After briefly visiting Kumasi Tech, a university set on attractive grounds outside the city center, I attempted to get to the Manhiya palace. I must have asked over 15 people how to get there, and got all sorts of conflicting answers and advice. Most Ghanaians are, unfortunately, terrible at giving directions, and won't ever admit that they don't know where something is. Instead they'll say "go this way" overconfidently, even if they have no clue, or confuse you with strange advice. But eventually I met someone who was nice enough to take me via shared taxi to the place (even if she asked for my phone number after we got there, and called me several times that day), and I made it to the Ashanti palace. It was surprisingly low-key, and after I took one quick picture two security guards shouted at me that pictures were forbidden. But I did see several peacocks that reside on the palace grounds, and nearby I saw an Ashanti funeral where traditional dancing and drumming was taking place.

It was getting late, and I was getting tired, so I got on a bus back to Accra and despite the inability to sleep due to yet again blaring Nigerian films (did I mention to never, never, NEVER watch them?) and a 30-minute outbreak of shouting from virtually everyone on the bus (I'm not exactly sure over what), I made it back to my place at about 11:30pm.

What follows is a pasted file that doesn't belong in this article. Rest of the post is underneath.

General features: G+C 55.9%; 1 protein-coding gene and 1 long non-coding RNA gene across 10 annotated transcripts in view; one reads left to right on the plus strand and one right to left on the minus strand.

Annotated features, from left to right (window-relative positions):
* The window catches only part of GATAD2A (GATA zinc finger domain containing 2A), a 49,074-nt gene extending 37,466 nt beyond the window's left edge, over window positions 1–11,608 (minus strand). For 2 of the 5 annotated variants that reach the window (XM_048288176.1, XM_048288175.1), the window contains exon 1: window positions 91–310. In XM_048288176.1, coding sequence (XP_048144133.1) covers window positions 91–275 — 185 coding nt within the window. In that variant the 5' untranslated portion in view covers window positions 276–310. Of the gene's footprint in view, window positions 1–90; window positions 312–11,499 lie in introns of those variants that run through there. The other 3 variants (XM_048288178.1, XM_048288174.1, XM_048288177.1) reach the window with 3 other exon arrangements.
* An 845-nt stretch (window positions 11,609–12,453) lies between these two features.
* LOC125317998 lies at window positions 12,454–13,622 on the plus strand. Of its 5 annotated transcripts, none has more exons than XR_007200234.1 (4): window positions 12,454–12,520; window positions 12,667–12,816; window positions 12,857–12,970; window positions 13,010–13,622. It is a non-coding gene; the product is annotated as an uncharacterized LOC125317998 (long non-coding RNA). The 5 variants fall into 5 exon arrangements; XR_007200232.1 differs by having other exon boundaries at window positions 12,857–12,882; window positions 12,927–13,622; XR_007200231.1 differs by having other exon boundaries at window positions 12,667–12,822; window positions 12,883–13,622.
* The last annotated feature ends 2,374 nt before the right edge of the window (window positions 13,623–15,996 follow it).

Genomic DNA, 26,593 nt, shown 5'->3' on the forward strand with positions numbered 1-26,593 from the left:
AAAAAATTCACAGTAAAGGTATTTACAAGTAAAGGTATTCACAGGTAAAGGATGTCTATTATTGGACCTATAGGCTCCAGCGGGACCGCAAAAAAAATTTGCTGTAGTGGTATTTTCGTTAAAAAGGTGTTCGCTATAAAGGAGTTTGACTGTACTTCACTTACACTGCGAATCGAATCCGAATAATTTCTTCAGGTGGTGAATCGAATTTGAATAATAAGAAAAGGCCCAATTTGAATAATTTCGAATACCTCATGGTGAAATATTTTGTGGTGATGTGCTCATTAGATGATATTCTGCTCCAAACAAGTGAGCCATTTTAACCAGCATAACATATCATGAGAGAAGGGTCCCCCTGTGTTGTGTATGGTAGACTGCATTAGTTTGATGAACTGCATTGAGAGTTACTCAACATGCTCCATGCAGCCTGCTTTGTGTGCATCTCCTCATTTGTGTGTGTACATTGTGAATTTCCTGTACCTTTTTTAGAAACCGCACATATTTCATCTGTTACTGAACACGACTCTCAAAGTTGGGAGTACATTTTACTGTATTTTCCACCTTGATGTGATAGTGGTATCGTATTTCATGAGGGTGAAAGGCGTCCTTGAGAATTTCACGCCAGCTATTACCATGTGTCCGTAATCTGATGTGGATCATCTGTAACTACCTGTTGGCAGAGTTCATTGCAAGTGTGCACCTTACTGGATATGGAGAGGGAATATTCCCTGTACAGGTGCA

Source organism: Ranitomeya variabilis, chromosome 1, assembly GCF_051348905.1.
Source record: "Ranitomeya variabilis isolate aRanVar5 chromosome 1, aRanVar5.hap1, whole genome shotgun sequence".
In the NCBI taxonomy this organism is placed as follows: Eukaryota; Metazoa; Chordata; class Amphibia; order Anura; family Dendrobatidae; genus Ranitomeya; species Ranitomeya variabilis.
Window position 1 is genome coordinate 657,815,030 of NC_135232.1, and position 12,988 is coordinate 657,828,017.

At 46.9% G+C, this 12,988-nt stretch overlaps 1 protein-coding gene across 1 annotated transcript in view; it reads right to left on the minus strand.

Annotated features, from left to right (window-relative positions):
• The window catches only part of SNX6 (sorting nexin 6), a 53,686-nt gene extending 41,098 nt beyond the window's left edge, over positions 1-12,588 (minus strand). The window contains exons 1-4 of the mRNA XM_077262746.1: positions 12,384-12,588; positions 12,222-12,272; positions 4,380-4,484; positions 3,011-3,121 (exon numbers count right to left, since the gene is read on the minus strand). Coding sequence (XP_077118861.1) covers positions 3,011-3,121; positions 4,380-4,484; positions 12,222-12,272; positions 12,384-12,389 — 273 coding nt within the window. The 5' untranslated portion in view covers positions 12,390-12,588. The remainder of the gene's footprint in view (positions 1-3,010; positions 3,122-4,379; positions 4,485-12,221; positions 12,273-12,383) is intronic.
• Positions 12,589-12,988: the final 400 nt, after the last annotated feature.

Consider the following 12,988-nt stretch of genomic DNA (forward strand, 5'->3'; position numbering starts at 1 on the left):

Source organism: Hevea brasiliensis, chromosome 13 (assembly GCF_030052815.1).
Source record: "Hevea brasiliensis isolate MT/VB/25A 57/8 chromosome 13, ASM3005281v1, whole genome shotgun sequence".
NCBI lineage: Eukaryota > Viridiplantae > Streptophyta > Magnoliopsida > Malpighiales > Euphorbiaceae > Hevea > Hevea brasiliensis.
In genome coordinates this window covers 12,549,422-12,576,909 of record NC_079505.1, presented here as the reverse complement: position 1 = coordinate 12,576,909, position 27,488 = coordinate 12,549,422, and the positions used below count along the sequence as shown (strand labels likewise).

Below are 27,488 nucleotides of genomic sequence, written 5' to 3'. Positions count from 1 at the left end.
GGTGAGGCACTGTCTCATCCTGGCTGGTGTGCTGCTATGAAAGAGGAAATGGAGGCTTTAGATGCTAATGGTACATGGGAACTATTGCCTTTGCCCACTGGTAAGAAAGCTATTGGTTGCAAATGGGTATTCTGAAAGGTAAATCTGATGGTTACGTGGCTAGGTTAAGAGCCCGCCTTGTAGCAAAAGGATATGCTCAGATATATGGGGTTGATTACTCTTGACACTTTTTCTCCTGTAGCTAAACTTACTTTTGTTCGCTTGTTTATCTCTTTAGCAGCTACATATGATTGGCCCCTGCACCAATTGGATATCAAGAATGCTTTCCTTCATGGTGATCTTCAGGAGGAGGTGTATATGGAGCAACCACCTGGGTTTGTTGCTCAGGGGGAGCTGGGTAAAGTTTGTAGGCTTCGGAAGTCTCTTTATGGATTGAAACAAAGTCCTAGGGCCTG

Sunday: My relief and happiness at being home was tempered by sickness and no running water. In fact, in the evening tensions between my neighbors/landlord over the 6-month overdue water bill exploded into a violent shouting match. I think it's been cleared up, but this is one aspect of Ghanaian culture I will never understand: many disputes end up becoming shouting matches where no one really listens but just keeps yelling.

Today: After 17 days of no flowing water, it came!!!!!!!!!!! I filled up all of my buckets and am recovering from sickness. I'll be fine tomorrow, and I'll have 10 days to tie up lots of loose ends and make the necessary preparations for my departure on March 12. I'll make one final post before I leave. Can't believe it's almost over.....I hope you are all well and that I get to see you soon.